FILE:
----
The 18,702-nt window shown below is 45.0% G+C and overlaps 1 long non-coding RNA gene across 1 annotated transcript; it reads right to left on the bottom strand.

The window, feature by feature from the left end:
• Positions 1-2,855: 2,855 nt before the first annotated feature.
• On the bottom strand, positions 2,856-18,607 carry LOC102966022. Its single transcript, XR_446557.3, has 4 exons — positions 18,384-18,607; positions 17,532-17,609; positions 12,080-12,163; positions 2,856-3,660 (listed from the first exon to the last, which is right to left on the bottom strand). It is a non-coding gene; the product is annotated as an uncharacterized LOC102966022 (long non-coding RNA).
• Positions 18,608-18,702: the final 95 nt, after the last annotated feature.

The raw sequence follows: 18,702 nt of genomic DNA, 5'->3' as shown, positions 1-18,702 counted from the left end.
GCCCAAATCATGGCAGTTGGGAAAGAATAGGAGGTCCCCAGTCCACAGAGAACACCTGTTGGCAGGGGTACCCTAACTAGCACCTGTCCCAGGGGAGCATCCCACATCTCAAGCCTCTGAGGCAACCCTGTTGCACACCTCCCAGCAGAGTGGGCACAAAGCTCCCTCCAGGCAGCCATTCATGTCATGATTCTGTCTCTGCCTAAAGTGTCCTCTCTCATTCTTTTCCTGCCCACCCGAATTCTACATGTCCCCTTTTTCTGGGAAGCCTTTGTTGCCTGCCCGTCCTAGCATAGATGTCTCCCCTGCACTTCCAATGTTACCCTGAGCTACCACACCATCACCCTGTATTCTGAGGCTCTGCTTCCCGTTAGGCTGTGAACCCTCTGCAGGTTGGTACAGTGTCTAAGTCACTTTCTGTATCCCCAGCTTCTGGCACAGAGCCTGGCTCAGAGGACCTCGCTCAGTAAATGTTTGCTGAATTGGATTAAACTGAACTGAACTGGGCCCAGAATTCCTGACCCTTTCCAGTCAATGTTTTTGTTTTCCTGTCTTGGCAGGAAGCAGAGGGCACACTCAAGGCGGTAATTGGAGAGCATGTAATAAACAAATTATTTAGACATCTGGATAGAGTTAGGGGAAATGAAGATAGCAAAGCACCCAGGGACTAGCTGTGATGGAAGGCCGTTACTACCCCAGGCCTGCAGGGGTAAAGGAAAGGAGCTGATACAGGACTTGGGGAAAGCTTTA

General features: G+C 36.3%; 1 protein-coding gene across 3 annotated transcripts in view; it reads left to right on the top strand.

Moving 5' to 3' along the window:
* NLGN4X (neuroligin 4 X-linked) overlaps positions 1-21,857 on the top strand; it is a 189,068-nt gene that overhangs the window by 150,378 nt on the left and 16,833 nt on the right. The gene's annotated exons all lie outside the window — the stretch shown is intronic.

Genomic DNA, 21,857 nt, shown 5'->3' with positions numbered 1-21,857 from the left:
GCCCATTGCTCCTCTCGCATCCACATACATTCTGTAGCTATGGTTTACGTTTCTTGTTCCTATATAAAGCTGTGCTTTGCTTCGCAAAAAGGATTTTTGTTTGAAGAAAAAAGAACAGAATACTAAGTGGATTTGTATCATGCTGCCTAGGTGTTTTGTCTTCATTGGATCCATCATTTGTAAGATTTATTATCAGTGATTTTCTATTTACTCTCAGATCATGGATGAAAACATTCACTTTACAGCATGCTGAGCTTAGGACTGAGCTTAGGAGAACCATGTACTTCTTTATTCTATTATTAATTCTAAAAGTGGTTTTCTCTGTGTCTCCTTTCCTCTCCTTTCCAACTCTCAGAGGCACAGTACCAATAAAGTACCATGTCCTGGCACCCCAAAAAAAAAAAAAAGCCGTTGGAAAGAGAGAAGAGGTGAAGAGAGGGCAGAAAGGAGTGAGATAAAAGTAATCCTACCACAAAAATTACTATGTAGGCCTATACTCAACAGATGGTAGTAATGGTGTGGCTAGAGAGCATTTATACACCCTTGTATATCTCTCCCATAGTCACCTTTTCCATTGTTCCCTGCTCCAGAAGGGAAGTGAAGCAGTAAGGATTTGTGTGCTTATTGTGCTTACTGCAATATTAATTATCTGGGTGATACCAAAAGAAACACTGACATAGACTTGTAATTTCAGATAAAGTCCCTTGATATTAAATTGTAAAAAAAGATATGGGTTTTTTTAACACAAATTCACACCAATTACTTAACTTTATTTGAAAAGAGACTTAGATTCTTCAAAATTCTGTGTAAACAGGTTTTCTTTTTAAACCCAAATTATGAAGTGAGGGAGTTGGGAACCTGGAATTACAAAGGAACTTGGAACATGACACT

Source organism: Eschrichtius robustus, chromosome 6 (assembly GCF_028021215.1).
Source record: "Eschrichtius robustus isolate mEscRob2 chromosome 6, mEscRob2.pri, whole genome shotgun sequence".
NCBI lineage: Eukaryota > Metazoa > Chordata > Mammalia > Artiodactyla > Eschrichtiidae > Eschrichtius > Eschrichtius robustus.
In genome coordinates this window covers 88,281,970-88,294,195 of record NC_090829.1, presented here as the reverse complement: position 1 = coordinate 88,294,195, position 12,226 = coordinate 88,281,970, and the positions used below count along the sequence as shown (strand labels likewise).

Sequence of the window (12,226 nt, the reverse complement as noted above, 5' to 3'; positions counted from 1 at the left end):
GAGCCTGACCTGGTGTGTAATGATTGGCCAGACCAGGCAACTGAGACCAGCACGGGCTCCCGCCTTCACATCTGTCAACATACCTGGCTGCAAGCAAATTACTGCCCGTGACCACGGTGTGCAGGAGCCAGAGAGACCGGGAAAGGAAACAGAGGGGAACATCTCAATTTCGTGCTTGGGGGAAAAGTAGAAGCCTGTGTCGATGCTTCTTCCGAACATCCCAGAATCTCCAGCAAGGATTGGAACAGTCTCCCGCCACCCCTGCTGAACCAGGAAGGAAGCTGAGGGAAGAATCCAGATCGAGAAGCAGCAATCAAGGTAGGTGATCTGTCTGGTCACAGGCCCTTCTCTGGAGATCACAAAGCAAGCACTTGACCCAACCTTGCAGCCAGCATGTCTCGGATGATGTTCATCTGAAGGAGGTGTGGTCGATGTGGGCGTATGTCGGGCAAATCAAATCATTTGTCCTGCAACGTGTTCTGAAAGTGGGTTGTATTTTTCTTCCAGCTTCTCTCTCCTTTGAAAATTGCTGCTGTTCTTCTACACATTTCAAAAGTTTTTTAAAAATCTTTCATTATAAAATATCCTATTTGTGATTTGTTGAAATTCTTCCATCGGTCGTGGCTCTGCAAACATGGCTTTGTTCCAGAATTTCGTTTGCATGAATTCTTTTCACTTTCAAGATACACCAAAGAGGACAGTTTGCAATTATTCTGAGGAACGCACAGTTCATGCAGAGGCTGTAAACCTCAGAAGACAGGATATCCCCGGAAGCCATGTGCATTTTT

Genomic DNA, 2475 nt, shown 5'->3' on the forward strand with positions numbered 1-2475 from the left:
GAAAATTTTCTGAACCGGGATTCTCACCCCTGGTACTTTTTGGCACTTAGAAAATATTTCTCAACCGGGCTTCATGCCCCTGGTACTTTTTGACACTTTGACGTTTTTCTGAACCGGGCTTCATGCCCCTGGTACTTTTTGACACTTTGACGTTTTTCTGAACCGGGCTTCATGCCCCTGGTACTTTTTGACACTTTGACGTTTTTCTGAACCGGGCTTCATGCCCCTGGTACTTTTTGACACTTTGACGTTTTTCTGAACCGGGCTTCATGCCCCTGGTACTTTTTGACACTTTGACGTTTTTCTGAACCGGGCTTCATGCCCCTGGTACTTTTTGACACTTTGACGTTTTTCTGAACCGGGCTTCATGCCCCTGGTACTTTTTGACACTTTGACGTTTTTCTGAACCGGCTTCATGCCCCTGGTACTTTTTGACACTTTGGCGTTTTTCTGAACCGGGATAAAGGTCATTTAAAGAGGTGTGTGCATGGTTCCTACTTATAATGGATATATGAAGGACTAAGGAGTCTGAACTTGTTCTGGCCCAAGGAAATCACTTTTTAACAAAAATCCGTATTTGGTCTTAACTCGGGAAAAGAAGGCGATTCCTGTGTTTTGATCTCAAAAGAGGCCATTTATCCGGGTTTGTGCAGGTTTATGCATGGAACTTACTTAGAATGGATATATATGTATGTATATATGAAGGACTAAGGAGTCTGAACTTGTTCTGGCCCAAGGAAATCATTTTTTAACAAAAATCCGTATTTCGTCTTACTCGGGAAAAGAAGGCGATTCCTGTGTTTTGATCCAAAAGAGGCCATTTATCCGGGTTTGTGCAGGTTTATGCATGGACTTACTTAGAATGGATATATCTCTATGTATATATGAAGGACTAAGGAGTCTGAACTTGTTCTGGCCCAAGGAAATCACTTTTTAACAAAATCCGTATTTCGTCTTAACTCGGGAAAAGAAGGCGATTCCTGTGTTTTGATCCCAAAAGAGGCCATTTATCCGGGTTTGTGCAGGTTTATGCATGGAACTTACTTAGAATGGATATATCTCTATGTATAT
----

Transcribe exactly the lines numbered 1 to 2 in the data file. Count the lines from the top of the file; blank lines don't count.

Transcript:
The 18,702-nt window shown below is 45.0% G+C and overlaps 1 long non-coding RNA gene across 1 annotated transcript; it reads right to left on the bottom strand.

The window, feature by feature from the left end: